The nation has a growing obesity trend. The national median for weight and body fat have increased steadily over the last few decades. This is not only a problem in the United States, but is found in most developed countries. This staggering growth has millions of people looking for any and all methods for burning fat.
Billions of dollars a year are spent on obesity related diseases. Billions more are spent on prescriptions and supplements to aid in fat loss. There are too many diets to count and each has its merits but diets are only a band-aid for the problem. We’ll revisit this idea later. Exercise is an important component of any fat loss program.
In order to lose body fat you must burn more calories than you take in. A combination of a calorie restricting diet and exercise can help to accomplish this. The body burns a set amount of calories to maintain its normal functioning. Exercise helps the body burn extra calories through the metabolic processes of converting glucose to energy. Different types of exercise burn
calories at different rates and for decades low intensity endurance activities have been recommended for fat burning. While it is true that these exercises are good calorie burners and can be a great addition to an overall fat loss plan, it is also paramount that weight training plays a pivotal role as well.
As stated earlier diet alone cannot ensure fat loss success. It does help to lower total caloric intake and research has shown that altering nutrient intake can change the metabolic process as well leading to more fat loss. But, even though lowering caloric intake will help to lose body fat it will not solve the problem for the long run because when the calorie count goes back up the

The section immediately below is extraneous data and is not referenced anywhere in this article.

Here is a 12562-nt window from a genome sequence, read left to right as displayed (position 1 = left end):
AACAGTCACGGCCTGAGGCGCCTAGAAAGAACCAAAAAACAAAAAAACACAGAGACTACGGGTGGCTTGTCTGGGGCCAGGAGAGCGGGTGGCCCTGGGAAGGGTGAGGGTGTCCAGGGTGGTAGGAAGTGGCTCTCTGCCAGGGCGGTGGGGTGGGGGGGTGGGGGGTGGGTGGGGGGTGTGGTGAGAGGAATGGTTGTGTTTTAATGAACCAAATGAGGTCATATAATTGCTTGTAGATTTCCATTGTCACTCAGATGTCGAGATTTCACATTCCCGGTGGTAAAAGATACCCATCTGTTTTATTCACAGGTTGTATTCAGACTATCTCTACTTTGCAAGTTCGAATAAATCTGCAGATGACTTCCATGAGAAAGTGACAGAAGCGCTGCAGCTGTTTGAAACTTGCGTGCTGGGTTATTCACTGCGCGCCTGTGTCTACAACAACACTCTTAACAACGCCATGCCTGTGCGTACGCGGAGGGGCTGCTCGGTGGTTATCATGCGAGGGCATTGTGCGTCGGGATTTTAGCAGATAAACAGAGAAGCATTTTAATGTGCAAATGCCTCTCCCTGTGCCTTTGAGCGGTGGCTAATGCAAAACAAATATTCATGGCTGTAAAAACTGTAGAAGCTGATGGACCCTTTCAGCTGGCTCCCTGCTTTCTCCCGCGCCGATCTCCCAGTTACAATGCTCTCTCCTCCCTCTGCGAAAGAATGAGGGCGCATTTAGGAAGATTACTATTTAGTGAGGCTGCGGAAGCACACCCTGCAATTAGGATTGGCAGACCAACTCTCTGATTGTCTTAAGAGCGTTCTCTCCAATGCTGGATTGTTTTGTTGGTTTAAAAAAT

fat will return. Aerobic exercise will burn more calories also leading to fat loss but if a person returns to a sedentary level the fat will return. Adding weight training to a fat loss program will not only increase calorie burning but will also increase lean muscle mass which will increase resting metabolic rate translating to more calories burned even at rest.
Many people who want to lose fat shy away from weights in favor of aerobic training. This ends up being a detriment to their fat loss goals. The extra fat burning benefits of weight training can not be ignored. The addition of just one pound of muscle will increase your resting metabolic rate as much as 100 calories per day. That is an extra 700 calories per week. Stretching that out over a year equals an additional 36,400 calories a year, or 10.4 pounds,
which equals a net loss of nine pounds. All of that from just an addition of one pound of muscle. The average person can expect to gain three pounds of muscle in a month of weight training. This will not be a steady gain and after a gain of six to eight pounds the rate will slow to around one pound or less. The myth that weight training will make a person muscle bound is simply not
true. Bodybuilders eat tons of food and take many supplements, and drugs, to reach the size we see.
Weight training should be a part of any comprehensive fat loss program. The increase in lean muscle will turn the body into a fat burning oven. Small increases in lean tissue translate into large amounts of fat loss over the long run. The most important benefit is the long term result of keeping the fat off. Maintaining the new lean muscles mass will ensure that the fat stays off.